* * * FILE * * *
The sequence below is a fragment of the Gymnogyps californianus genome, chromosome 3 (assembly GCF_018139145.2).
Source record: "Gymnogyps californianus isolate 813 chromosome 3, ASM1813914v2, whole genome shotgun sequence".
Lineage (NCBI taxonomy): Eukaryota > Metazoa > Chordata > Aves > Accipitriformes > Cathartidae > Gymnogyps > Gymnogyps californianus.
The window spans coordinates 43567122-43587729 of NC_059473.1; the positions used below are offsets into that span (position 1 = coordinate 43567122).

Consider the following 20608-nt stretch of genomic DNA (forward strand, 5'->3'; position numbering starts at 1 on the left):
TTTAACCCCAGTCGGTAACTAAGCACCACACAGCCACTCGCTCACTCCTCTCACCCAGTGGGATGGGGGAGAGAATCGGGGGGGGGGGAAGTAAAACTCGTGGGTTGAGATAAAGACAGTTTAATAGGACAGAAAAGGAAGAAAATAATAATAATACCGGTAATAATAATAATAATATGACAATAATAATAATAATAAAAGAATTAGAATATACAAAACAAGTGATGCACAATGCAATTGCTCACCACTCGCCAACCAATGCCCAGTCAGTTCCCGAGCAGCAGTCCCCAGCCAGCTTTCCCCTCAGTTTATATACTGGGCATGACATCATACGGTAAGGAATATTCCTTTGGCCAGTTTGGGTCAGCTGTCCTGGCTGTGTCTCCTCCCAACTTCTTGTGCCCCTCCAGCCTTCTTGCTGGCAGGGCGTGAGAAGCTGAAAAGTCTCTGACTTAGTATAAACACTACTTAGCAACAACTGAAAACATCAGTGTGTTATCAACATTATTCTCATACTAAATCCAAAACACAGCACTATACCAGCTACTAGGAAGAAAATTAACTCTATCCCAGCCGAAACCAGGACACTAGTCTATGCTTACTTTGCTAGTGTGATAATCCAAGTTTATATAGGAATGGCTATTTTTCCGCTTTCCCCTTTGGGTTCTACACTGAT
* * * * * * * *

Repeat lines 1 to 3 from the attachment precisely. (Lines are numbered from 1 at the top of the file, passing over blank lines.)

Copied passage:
The sequence below is a fragment of the Gymnogyps californianus genome, chromosome 3 (assembly GCF_018139145.2).
Source record: "Gymnogyps californianus isolate 813 chromosome 3, ASM1813914v2, whole genome shotgun sequence".
Lineage (NCBI taxonomy): Eukaryota > Metazoa > Chordata > Aves > Accipitriformes > Cathartidae > Gymnogyps > Gymnogyps californianus.